A majority of work comp claims can be prevented. It would be hard to technically eliminate the total risk of them occurring, but it is possible to decrease the risk. Oftentimes these are simple safety tasks to implement, not painstaking ones. Risk managers and safety personnel can sometimes think too much about it, but simplest answer is often the most effective.
Slips, trip and fall injuries, and overexertion are responsible for the bulk of claims. Depending on the tasks performed on your work floor, this could be the bulk of a worker’s day from the start of the workweek to the end.
Minor Changes Can Significantly Increase Safety
Preventing the most common injuries can be as simple as maintaining good housekeeping practices, and a few minor changes can significantly increase safety in the workplace and lower workers’ comp costs.
6 Tips to Reduce Common Injuries
For example, If you live in the Midwest or Northeast, many injuries each year are due to employees slipping on ice and snow. In addition to that, no matter where you reside, employees can slip on water or grease spills, and also trip over objects, resulting in minor to severe injury. Here are ways to reduce these risks:
- Fix poor lighting in areas where injuries occur the most.
- Keep floors and stairs clean and free of objects or debris.
- Clean slippery surfaces regularly and make sure machinery is marked off so workers do not get clothing or laces caught up in moving objects.
- Covers hoses and cords or run them out of the path of passing employs in walking areas or work benches.
- Keep aisles clutter free and make sure any spills are promptly cleaned and a product such as Floor-Dry is used to soak up any remaining oils or liquid after a spill.
- Repair uneven surfaces or cracks in your work floor to eliminate tripping or stumbling.
Overexertion injuries occur mainly due to lifting, pushing and pulling, bending and twisting, repetitive motion, and awkward postures. Out of those risks, lifting and pushing/pulling tasks will be the cause for the majority of injuries.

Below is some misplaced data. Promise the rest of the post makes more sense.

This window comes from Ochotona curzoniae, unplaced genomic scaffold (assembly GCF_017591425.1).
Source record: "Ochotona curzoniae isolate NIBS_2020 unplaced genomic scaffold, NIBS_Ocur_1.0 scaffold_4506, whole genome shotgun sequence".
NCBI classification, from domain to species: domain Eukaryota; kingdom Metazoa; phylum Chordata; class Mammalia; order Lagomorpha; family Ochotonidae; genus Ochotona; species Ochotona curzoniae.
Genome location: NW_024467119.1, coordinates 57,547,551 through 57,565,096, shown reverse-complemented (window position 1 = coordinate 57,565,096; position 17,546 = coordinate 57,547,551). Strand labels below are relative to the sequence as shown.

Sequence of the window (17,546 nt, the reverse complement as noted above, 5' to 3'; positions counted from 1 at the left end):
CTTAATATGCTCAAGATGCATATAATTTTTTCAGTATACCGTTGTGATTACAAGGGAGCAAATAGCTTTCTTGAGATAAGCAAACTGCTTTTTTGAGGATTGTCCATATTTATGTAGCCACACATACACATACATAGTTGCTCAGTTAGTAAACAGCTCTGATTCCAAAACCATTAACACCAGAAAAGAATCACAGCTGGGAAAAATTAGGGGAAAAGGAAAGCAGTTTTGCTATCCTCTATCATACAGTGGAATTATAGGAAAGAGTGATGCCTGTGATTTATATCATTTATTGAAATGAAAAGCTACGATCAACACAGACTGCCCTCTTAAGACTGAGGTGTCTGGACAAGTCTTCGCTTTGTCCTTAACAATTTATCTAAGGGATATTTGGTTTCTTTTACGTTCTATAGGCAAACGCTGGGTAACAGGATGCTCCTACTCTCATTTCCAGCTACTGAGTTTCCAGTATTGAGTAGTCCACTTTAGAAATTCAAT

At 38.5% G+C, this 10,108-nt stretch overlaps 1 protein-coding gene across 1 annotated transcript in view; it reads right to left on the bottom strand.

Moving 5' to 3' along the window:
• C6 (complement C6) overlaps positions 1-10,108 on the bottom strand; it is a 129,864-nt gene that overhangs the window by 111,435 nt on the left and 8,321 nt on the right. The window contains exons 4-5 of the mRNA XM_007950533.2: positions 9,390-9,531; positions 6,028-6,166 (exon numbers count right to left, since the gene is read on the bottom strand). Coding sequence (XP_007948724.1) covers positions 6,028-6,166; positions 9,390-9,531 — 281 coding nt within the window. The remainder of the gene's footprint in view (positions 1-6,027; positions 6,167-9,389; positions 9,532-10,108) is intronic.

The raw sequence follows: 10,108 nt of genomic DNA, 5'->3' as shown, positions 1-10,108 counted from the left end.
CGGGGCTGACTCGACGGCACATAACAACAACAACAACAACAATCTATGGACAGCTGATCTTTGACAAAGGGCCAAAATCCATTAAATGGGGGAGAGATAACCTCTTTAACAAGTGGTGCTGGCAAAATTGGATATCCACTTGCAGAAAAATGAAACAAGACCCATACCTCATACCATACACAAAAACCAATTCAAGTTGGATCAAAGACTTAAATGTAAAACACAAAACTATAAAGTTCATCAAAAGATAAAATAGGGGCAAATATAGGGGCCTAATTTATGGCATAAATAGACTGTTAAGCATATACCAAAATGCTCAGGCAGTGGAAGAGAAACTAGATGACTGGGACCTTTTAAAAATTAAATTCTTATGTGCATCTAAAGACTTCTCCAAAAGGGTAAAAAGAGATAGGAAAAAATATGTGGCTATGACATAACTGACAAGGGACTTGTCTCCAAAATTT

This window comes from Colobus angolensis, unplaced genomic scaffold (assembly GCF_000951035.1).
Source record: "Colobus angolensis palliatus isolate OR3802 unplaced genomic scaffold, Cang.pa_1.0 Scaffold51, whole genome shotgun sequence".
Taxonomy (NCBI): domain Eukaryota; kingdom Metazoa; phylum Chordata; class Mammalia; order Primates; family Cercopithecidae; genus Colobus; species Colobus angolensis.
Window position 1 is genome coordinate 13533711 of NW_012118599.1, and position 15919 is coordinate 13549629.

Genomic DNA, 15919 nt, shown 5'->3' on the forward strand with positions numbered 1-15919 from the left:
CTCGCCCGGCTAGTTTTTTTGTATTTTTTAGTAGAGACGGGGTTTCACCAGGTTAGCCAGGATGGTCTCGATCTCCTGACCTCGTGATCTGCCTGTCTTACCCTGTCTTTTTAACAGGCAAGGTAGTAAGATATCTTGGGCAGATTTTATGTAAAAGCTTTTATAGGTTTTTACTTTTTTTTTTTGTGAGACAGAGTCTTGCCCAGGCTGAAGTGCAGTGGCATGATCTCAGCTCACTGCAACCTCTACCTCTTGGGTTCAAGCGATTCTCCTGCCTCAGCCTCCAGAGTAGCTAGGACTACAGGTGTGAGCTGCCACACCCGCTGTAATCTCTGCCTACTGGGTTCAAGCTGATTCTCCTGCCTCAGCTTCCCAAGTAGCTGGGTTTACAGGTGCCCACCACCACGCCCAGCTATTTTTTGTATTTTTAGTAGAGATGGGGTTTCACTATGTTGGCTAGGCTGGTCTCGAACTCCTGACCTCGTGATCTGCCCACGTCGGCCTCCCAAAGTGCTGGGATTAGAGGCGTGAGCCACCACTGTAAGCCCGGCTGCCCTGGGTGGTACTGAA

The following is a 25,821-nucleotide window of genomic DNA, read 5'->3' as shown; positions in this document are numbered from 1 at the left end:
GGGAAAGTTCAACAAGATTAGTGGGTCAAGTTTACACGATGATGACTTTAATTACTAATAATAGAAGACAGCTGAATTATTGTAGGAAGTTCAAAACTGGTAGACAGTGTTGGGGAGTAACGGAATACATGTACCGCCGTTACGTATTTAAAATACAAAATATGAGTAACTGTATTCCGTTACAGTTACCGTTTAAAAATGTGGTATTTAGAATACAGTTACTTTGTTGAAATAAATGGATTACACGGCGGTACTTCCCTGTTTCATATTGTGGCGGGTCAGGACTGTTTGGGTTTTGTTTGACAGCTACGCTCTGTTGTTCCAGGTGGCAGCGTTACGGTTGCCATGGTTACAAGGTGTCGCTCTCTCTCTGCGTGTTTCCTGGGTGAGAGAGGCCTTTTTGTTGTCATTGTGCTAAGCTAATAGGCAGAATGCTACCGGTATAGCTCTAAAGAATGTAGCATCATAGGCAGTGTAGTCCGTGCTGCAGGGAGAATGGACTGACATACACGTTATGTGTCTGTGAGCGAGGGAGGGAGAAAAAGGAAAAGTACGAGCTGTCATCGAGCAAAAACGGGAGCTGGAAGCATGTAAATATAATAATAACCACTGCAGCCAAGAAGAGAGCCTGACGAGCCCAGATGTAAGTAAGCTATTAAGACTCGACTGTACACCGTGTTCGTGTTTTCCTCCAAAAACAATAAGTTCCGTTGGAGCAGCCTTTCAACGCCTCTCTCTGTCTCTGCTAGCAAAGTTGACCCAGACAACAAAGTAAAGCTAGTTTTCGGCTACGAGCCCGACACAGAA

To move materials, think about utilizing:
- Lift-assist devices and equipment designed to reduce material handling and manual lifting.
- Reduce the weight of the materials to be moved or break down pallets into smaller, more manageable loads that are easier on your employees.
Teach Employees Proper Lifting Techniques
Another effective alternative is to invest in teaching employees proper lifting techniques, such as “lifting with the legs and not the back,” or “bending the tool and not the wrist.” These may seem like no-brainers, but these mottos need to constantly be ingrained in the minds of each employee you have working for you on your work floor. It really can go a long way in preventing injury.
Even something as simple as implementing a lift-limit, meaning that if material is over a certain weight, a worker has to go get another employee to help. Install some discipline if a coworker is caught breaking the lifting rules. Even better is implementing a reward system, when another employee is observed helping another employee out. A $10 gas card mean seem like nothing these days, but everyone loves getting some help at the gas pump, even if it is only $10.
Other common-sense solutions include using handles to lift boxes when they are so equipped, reducing the frequency and distance of lifting and carrying, locating frequently used items as close to the body as possible to minimize reaching, and adding padding to tools that may need it. These are simple ways that can reduce claims in the long run, and they are simple corrections to longstanding mechanisms of injury.
These are common sense ways to help reduce risk and injury in the workplace. Workers face these risks every day, and you could be surprised at what suggestions your coworkers can supply if you ask them. Reward ideas that you implement, and welcome feedback at any time, not just at the end of the year when you ask your employee. Sometimes the simplest, most cost-effective answers are right under your nose.
Author Michael Stack, Principal, COMPClub, Amaxx LLC. He is an expert in workers compensation cost containment systems and helps employers reduce their work comp costs by 20% to 50%. He works as a consultant to large and mid-market clients, is co-author of Your Ultimate Guide To Mastering Workers Comp Costs, a comprehensive step-by-step manual of cost containment strategies based on hands-on field experience, and is founder of COMPClub, an exclusive member training program on workers compensation cost containment best practices. Through these platforms he is in the trenches on a working together with clients to implement and define best practices, which allows him to continuously be at the forefront of innovation and thought leadership in workers’ compensation cost containment. Contact: firstname.lastname@example.org.
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